“Why isn’t DoorDash delivering medicine? Many long-existing services do that in Jakarta,” Vanky says. “Especially in the era of COVID, when travel and distance are issues, why not here? Can we learn from digitally-enabled mutual aid systems in the Global South as we grapple with issues of the pandemic?”
He emphasizes that a core aspect of Taubman College’s urban technology program, and the mindset of the urban and regional planning faculty, is community need: “It’s not about us, the researchers. It’s us as part of a larger community thinking about problems, and solving them together with residents. In this context, it just happens to be solved through the language of technology and computation.”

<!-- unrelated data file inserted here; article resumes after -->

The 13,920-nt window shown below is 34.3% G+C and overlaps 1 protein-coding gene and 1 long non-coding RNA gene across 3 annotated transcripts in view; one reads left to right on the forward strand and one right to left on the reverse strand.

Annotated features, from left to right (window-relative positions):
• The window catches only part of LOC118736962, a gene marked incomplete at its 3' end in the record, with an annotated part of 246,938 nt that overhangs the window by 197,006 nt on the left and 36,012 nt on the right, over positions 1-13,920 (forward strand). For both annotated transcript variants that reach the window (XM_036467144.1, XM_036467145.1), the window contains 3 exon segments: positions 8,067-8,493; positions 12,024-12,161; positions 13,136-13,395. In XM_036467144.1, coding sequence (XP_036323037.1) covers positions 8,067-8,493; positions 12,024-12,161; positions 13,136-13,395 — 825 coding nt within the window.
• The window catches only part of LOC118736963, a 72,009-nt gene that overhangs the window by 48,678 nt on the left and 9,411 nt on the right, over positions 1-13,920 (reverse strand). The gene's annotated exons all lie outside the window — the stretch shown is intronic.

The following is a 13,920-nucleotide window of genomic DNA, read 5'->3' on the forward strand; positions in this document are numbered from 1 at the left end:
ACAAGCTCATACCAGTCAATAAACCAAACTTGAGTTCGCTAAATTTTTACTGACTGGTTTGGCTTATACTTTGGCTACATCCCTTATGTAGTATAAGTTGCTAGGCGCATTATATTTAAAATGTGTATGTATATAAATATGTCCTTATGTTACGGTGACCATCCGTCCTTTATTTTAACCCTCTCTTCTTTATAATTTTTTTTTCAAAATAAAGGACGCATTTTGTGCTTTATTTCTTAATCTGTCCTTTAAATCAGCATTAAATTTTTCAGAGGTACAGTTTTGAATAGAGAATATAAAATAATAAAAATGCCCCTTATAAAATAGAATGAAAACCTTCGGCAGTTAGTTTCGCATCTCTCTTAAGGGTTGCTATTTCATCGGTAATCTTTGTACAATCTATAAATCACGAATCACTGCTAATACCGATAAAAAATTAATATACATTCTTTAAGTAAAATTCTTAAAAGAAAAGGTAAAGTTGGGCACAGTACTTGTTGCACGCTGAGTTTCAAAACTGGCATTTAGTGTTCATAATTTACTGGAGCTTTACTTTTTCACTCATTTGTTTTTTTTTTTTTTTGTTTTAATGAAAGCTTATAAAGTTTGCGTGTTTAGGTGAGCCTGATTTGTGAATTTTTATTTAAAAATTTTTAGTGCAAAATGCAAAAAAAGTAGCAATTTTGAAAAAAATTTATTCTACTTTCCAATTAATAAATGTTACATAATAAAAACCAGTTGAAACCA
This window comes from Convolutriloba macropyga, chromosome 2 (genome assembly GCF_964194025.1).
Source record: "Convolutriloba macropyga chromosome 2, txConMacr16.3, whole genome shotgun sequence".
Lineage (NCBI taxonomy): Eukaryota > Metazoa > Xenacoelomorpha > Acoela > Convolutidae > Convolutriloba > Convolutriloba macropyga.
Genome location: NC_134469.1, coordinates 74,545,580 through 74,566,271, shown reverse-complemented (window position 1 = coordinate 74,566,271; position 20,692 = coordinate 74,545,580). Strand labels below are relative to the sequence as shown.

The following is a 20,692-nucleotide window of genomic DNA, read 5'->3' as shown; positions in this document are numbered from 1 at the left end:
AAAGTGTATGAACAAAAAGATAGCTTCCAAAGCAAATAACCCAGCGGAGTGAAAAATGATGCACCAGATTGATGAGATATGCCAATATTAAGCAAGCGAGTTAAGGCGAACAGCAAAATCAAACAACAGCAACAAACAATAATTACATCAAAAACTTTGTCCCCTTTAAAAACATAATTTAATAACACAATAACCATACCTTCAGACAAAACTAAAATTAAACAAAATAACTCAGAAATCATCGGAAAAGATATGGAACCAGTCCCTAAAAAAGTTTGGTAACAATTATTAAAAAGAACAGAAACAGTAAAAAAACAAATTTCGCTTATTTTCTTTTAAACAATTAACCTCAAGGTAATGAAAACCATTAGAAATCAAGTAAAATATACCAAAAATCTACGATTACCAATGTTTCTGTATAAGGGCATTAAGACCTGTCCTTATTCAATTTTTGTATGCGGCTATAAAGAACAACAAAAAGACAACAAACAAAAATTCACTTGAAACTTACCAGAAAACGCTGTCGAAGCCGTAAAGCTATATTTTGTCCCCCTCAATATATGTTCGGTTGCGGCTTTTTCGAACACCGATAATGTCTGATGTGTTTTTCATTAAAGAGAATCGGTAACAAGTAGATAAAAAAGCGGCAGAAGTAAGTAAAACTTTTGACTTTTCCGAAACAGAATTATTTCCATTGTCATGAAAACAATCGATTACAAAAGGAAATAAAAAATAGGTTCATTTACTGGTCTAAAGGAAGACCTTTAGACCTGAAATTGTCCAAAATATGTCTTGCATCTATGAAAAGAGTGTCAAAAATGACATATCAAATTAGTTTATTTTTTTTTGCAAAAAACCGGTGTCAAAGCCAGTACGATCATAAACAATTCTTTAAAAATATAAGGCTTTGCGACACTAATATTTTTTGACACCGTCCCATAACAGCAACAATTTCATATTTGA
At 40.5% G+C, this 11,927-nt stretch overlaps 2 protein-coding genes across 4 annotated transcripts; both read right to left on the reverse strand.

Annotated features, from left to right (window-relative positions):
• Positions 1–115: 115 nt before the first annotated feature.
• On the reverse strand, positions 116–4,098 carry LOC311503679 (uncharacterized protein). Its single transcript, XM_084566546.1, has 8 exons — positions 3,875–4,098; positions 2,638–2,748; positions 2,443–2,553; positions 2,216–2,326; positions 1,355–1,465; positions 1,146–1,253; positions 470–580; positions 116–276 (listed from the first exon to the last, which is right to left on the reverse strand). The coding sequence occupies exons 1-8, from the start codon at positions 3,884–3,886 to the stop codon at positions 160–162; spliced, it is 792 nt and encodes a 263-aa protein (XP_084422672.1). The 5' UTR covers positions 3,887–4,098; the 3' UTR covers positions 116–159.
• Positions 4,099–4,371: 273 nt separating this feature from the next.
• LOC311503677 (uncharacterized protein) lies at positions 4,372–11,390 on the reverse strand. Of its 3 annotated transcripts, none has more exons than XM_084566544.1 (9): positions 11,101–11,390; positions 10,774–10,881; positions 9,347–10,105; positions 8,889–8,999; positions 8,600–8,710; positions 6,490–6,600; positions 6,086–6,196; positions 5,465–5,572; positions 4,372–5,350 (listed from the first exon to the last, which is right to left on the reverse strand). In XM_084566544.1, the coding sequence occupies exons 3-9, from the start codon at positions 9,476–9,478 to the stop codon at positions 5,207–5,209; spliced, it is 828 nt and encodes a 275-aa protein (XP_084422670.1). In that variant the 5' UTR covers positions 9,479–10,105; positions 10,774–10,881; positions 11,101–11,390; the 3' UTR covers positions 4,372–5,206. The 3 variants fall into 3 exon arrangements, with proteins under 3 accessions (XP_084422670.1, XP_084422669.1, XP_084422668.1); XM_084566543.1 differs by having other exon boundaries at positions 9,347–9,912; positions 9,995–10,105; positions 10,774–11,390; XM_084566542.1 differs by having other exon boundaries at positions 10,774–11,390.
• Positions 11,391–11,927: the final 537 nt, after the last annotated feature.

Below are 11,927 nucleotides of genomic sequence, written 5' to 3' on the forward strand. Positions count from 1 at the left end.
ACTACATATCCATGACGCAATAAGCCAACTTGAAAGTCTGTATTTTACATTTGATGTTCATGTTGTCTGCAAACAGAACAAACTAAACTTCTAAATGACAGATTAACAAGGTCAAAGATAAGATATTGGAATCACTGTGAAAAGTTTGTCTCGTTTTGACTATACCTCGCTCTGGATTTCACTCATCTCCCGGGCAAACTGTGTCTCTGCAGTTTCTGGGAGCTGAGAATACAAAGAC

But communities also need to have fun. Vanky sees a role for data in that, too.
What if those basketball courts in that New York City park not only measured who is using the courts but analyzed their style of play, identifying who mimics Kobe and who is more of a LeBron? Even tying the style of a pick-up game to the 1994 “Dream Team” Olympic gold medal game or a legendary NCAA tournament upset?
Beyond the data exhaust and sensors on poles, “by engaging with citizens, we can begin to collect information about cities that promote happier and healthier places, but also create ways for people to connect with each other or look at their space in a new way,” Vanky says. “Sensors don’t have to be only serious; they can support playful engagements that open new types of human-computer-city interfaces that we’re now only beginning to think about.”